Getting ready for your NDIS planning meeting can be quite daunting. You basically have to summarise your whole life in the space of a couple of hours and convince a stranger that you require a certain level of funding to live your life in an adequate fashion.
It can feel like the pressure is on to get it right. We hear so much on social media about planning meetings going wrong, or about a plan being approved but not covering anywhere near the support the person requires; yet there is very little written about the successes. The times that the planners get it spot on. The times when the participant and their circle of support have managed to get the message across and the perfect plan has been approved. These stories do exist and with a little forward thinking and preparation, your NDIS planning story could be one of the successes.
It is important that you go into your planning meeting as prepared as possible.
You cannot assume that your planner will ask you all the right questions. Many planners and LACs are still learning their job. They function in an environment with lots of moving parts, rumours and misinformation. This means it is possible, that like the stories floating around social media, you could be left worse off if you are unprepared at your meeting.
This preparation may include taking a support person with you including someone from an agency that offers pre-planning support and advice. It may also include having a go at writing your Participant Statement prior to your meeting. This statement is the ‘voice’ of the participant. It is your opportunity to talk about you, the people in your life, your supports, and anything else that makes you who you are.
In our last blog, we discussed “Reasonable and Necessary and the NDIS” which talked about how to satisfy the NDIS reasonable and necessary requirements. In addition to knowing this information, it is really important to go into your meeting with a firm understanding of what your goals are.
It is necessary to set goals because they help you identify and prioritise what is important to you and they help to frame realistic outcomes. Your goals should describe what you want to achieve, develop or learn and the easiest way to set your goals is to think about what is important to you. Only supports that are related to your goals will be funded, so thinking about this before your planning meeting sort of makes sense!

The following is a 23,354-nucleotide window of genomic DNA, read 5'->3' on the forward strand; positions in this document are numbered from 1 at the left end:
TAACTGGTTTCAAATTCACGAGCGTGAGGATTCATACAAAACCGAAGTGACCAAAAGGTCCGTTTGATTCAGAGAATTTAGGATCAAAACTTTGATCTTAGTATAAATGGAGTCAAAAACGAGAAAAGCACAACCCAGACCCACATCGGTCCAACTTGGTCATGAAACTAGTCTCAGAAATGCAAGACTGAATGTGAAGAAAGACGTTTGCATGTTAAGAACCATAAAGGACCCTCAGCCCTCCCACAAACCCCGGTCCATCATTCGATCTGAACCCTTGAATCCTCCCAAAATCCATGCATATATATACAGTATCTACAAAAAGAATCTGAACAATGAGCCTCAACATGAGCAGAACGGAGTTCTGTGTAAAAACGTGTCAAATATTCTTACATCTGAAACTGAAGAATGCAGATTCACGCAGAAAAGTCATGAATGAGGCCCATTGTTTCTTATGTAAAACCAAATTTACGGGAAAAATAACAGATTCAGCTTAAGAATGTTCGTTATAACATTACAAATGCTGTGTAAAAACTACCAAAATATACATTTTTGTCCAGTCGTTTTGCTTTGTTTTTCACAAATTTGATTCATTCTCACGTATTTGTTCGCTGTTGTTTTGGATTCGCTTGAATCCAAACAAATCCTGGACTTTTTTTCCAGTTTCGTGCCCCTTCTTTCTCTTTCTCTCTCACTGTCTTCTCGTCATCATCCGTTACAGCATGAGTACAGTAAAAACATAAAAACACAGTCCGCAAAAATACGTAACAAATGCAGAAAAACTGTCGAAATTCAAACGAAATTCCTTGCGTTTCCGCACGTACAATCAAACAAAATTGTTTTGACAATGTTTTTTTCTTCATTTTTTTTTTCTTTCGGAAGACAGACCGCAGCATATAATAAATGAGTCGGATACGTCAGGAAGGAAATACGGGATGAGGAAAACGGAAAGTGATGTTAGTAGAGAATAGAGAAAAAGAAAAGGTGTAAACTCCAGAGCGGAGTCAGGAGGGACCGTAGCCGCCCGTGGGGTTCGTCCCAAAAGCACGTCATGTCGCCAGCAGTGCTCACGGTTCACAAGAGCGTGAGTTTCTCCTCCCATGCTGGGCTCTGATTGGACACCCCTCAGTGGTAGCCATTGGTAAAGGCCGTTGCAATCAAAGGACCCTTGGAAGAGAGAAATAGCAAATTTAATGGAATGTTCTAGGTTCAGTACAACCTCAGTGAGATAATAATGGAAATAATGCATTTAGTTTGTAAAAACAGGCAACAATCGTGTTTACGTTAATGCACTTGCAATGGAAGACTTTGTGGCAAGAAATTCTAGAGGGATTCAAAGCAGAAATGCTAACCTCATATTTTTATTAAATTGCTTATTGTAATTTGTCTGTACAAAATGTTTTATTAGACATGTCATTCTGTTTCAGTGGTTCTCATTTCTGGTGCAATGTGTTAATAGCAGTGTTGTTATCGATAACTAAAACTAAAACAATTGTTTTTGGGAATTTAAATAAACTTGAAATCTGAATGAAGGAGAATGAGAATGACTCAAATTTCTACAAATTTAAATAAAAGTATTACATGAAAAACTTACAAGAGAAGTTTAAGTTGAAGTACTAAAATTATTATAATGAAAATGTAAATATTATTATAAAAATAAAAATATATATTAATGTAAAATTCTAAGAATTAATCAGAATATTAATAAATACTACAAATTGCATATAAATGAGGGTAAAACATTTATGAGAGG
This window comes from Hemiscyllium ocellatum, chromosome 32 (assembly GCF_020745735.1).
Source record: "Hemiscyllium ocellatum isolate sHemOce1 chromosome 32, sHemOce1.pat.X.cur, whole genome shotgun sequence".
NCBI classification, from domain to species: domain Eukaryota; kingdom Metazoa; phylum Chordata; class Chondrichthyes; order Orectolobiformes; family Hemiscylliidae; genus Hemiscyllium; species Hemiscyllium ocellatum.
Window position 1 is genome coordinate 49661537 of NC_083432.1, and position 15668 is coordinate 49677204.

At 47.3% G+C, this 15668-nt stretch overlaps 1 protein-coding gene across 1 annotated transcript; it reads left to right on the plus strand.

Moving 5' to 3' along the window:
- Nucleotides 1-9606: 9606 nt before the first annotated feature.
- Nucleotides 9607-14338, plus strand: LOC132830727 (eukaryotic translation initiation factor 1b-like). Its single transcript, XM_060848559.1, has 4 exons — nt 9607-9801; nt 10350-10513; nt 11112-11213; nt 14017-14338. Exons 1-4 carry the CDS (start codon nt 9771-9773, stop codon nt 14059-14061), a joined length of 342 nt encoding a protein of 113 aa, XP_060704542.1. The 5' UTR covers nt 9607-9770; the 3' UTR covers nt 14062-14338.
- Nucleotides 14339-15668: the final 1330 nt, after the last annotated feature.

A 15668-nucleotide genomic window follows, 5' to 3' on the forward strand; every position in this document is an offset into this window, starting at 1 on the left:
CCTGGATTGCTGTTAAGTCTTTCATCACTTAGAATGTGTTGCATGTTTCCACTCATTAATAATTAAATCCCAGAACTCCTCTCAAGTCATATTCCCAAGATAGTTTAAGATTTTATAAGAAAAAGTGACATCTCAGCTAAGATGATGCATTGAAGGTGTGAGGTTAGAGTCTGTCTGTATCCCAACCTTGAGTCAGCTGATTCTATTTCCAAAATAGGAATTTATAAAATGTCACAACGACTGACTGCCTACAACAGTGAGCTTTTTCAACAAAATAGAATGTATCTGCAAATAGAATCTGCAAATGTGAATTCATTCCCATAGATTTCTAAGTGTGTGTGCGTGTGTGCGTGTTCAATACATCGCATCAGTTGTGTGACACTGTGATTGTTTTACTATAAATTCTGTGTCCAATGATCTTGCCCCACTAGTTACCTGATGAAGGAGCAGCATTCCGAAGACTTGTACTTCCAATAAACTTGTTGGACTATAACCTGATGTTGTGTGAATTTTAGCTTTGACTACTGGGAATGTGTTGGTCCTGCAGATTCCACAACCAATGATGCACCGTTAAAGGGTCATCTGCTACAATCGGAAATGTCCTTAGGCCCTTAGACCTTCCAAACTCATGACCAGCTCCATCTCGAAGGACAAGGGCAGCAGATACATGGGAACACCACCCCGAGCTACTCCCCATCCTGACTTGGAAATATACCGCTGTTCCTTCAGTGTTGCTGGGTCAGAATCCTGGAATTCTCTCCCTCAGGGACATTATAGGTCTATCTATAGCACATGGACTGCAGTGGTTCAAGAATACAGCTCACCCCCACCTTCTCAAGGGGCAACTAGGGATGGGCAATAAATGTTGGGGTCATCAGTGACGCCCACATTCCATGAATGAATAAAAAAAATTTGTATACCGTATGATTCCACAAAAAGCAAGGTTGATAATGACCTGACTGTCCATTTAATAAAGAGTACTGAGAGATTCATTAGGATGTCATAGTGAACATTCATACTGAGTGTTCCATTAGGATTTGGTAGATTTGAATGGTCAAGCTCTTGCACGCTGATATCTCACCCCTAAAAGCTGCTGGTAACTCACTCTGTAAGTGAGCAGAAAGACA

The NDIS plan has two categories of goals. More immediate goals that will be worked on in the timeframe of your plan and longer-term goals and aspirations that may take a couple of years to achieve.
The 8 Participant Outcome Domains
As well as the “reasonable and necessary’ test, the NDIS use an Outcomes Framework to measure goals against before deciding to fund them. This framework includes the 8 Outcome Domains.
- Choice and control
- Daily Living
- Health and wellbeing
- Lifelong learning
- Social and community participation
Each goal needs to be able to be related back to these domains to be considered for funding. It is also important that you understand how to word your goals in order to have them relate back to this framework in the best way possible. To write a good goal, you need to think about why this goal is important; what impact is this goal going to have on my life?
For example, your goal may be wanting to stay living in your home; but writing your goal as “I want to continue living independently in my community” relates neatly back to Outcome Domains 1, 2, 4, 8 and possibly even 5.
Another example may be a goal of wanting to the NDIS to fund continence products. Writing this goal as “I want to maintain my independence and be confident about my personal care when in the community and at school” relates this goal back to Outcome Domains 1,2,6 and 8
Another important thing to think about before going into your planning meeting is how you would like your plan managed. There are 3 ways of managing your plan: Self Manage, Agency Manage or Plan Manage.
In our next blog, we will discuss the pros and cons of each of these options. Stay Tuned!